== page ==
An admirably complex tale of time travel, corporate espionage and high emotions you'll just have to take everyone's word on, Jacob Gentry's science-fiction puzzler Synchronicity is so ambitious — and so canny, on occasion — that you might be willing to forgive its indie infelicities. The acting is iffy, especially when the time-traveling hero comes to love the femme fatale he's just met and who spontaneously lectures about Edison and Tesla. It's impressive, at first, how much future-lab excitement Gentry and his production team whip up on the cheap, suggesting complex machinery and procedures on sets swathed in fog, bathed in white light. They merely tease the particulars, inviting us to imagine along, but at some point you'll probably ask, “Hey, why are most rooms in this unnamed city in this not-far-off time built around slowly churning industrial fans?”
Repetitive set dressing might be thematic. Synchronicity returns again and again to its key early scene in which inventor Jim (Chad McKnight) tests some kind of wormhole/particle-transferring contraption that eventually everyone just shorthands to time machine. At first, if “first” has any meaning with time travel, the results prove inconclusive — but, wait, why is there suddenly a glassed dahlia in the room? And who is that mysterious beauty, Abby (Brianne Davis), who's hanging out near the lab? An even more pressing question: Why does Jim immediately spirit that out-of-nowhere beauty with him to a tense and highly secret dinner negotiation with his devious financial backer, a heavy played by Michael Ironside?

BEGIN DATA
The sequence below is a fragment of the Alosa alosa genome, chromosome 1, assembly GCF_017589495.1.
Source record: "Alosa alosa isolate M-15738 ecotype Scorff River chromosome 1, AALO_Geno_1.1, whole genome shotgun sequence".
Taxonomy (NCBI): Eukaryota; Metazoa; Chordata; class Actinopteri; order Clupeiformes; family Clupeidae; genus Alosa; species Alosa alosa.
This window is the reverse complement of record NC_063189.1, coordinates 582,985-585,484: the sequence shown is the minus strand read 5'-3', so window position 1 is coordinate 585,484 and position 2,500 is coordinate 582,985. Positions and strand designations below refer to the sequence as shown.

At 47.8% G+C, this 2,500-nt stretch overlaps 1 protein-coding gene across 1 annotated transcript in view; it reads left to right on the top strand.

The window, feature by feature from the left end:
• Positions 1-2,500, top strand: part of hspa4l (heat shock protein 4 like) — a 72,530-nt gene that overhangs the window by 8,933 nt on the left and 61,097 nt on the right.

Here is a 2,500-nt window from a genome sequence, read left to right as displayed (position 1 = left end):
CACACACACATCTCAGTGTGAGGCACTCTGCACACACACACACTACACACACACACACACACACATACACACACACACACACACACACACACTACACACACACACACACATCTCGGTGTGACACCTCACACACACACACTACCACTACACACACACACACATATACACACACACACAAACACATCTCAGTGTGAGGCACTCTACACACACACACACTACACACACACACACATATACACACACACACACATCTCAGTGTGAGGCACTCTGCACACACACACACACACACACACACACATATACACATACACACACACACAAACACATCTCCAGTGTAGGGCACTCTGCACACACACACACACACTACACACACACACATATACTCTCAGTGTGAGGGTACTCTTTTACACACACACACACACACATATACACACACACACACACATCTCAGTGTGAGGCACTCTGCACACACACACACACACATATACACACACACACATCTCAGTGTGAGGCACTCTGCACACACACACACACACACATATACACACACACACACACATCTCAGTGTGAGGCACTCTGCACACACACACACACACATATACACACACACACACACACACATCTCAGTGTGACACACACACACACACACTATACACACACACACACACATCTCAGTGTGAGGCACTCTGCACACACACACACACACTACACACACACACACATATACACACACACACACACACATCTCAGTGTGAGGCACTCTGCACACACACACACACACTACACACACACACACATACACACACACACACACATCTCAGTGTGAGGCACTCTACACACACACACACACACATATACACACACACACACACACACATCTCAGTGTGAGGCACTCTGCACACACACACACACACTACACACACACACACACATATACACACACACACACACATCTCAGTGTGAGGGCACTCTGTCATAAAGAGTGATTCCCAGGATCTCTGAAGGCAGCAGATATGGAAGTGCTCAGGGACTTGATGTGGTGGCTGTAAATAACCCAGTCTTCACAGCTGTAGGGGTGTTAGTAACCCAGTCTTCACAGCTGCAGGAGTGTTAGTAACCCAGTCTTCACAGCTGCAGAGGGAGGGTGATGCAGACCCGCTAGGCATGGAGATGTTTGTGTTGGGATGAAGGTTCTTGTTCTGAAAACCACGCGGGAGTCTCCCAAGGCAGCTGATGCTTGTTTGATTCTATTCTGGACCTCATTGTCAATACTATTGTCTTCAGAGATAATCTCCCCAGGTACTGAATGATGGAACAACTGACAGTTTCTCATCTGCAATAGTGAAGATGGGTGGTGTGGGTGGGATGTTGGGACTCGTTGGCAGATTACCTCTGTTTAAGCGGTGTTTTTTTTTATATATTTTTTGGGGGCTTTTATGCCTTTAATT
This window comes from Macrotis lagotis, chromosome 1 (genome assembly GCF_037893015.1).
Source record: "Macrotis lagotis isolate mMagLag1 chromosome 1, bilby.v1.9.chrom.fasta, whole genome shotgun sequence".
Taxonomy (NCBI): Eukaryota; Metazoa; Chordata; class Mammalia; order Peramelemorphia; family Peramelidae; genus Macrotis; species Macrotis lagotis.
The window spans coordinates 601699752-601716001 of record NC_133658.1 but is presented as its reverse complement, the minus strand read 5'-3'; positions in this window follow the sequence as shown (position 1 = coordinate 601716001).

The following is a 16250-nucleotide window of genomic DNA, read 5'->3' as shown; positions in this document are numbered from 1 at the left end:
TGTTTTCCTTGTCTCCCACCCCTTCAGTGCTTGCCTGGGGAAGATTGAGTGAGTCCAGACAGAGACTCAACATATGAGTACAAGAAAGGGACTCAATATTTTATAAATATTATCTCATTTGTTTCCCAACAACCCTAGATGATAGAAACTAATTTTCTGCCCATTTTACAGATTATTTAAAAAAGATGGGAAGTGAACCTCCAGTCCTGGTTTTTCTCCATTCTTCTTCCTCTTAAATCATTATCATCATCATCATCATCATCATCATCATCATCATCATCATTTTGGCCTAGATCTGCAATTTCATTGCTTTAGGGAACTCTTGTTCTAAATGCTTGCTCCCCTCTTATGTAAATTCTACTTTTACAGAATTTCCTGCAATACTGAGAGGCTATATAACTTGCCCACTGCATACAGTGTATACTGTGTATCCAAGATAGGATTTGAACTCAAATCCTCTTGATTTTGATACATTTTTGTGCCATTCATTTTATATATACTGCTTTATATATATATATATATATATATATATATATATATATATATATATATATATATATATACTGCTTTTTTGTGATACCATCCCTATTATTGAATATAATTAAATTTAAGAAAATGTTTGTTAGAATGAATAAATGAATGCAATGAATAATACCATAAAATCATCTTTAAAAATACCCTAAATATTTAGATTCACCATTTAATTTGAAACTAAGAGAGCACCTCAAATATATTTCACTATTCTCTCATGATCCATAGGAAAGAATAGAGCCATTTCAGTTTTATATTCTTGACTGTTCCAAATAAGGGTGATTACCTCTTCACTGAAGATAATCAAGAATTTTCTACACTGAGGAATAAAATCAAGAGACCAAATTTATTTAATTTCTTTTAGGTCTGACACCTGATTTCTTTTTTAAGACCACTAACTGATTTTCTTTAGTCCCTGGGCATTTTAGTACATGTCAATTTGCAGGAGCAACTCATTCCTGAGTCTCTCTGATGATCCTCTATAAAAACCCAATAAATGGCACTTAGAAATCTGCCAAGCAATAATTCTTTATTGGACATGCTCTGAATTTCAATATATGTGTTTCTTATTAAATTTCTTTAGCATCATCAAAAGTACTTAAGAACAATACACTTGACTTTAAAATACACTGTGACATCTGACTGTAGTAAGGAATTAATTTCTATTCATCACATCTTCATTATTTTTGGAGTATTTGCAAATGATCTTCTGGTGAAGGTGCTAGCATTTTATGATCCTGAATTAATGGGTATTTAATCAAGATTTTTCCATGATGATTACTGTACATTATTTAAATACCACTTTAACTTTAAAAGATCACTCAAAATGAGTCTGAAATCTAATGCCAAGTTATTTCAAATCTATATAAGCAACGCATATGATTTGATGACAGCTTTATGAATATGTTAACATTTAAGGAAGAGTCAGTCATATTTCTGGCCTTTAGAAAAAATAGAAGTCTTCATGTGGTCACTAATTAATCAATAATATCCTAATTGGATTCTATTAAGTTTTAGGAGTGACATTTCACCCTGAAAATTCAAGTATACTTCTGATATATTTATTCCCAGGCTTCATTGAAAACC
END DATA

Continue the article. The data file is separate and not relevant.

Initially, the film seems to truck in quizzical behavior and daft coincidences, but you should quickly gather that you'll be seeing all this again later, as time travelers dash about manipulating the past. But Synchronicity isn't accomplished enough for those early hints at timeline interference to play as mysterious. They come across, mostly, as examples of the uncertain filmmaking and storytelling that too often keep this dense, challenging picture from success. Gentry explains, eventually, why the characters turn up in odd places and perform odd acts, but it's never quite certain why they feel what they're feeling, or just how seriously we're meant to take the late-film professions of love.
The cast handles the science babble better than the neo-noir talk, which lapses into Naked Gun goofiness: Abby, wearing a silken robe, says “This better be good if you wanna see what's underneath.” Our inventor replies, “I know what's underneath. Trouble.” Much more successful: the recurring cosmic vision of a pulsing swirl that might be in Jim's head and might be space-time being born or dying. The image is something like what your eyes do if you look too long at the sun: An albumen of living, glowing, lake-like light surrounds a hard disk of black, a pupil or a penumbral eclipse. It's gorgeous and unsettling, a suggestion of what this promising writer/director might one day show us.